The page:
Not long after Alco’s mid-1960s introduction of its unique near center-cab entry in the Century series of diesels, American Train & Track (ATT) introduced an HO-scale version to the North American market. Alco diesel prototypes command much attention and interest for modelers and this prototype is no exception.
Alco only built 26 examples between 1966 and 1968 for a handful of railroads. The major railroads to purchase the Century 415 included Rock Island (medium-height cab with AAR Type B trucks); Spokane, Portland & Seattle (medium-height cab with Hi-Ad trucks); and Southern Pacific (high cab with AAR Type B trucks). Other U.S. buyers included Monongahela Connecting Railroad (only low-cab version with Hi-Ad trucks) and Weyerhaeuser’s Chehalis Western Railroad and Columbia & Cowlitz Railroad (both received high cabs with Hi-Ad trucks).
As noted, the prototypes present a mix of cab heights and truck styles. The Yugoslavian-made HO Century 415 sported AAR Type B trucks (two different toolings to date) and possessed a tall cab (similar to Southern Pacific and Weyerhaeuser railroad prototypes). The tooling is flawed by the inclusion of a round fan on the roof of the hood end with the radiator section. This fan appears to be close only to an Alco demonstrator Century 415 and didn’t see inclusion on production examples.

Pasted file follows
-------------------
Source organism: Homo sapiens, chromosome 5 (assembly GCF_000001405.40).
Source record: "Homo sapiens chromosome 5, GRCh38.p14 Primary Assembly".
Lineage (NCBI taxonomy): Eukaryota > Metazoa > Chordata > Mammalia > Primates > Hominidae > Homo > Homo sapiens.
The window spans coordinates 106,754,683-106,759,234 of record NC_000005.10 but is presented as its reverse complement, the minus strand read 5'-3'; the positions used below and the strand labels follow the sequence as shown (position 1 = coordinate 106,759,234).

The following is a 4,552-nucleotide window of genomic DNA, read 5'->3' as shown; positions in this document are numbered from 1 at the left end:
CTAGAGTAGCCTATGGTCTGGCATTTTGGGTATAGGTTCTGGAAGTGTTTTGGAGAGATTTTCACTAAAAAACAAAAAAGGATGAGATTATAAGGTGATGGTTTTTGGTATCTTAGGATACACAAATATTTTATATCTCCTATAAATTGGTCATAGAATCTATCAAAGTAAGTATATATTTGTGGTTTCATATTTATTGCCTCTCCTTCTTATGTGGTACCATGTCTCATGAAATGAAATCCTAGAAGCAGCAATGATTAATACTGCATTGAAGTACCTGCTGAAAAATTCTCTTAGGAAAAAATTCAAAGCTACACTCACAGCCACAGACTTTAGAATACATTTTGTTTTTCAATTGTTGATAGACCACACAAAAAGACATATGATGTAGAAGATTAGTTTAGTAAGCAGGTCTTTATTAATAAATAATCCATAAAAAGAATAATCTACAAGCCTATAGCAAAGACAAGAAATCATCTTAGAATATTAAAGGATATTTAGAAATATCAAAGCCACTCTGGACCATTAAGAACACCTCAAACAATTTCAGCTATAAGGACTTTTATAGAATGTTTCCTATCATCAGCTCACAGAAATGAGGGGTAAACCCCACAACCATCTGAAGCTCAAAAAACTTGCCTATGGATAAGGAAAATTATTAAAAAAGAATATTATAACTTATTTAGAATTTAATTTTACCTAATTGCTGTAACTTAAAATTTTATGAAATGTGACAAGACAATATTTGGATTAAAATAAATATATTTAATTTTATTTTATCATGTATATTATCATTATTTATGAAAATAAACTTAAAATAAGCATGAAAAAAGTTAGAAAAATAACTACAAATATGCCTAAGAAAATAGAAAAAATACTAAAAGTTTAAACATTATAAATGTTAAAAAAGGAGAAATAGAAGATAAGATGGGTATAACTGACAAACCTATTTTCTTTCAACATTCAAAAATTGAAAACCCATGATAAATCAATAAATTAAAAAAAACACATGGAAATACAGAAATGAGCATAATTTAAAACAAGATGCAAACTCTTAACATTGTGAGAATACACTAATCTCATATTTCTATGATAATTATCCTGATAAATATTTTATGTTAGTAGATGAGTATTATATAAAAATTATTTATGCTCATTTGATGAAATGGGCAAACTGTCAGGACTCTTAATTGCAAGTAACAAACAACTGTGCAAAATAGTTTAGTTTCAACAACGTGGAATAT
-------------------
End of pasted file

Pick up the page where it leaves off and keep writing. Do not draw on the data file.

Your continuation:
The model debuted as part of American Train & Track’s new line of HO-scale trains in 1969. The powered Century 415 diesel model came in four road names, as well as undecorated. The motor drove one truck on the model. The shell followed a design style employed by a number of Mehano-made locomotives with frame, pilot, and handrails being one plastic mold and the hood and cab being another plastic section. This design allows for tread pattern on walkways that was generally not found on models of this time period. A spotting feature of this Mehano approach to replicating diesels in HO scale was thick non-flexible plastic handrails. You’ll see this similar look on Mehano’s Century 628 (originally sold by Life-Like in the early 1970s), RS-11 (introduced by Varney just before 1970), GP18 (introduced in the mid-1970s by AHM), and other efforts.
Though American Train & Track exited the hobby market soon after it arrived, this Century 415 has enjoyed a long stay in the world of model railroading. Life-Like imported a run in 1974 and it is thought Model Power next offered this model around 1980. IHC Hobby brought back an improved Century 415 from Mehano around 2000. That model featured improved looking AAR Type B truck sideframes and an all-wheel drive mechanism.
No. 22 -1969 release
No. 24 -1969 release
No. 21 -1969 release
No. 23 -1969
No. 20 -1969 release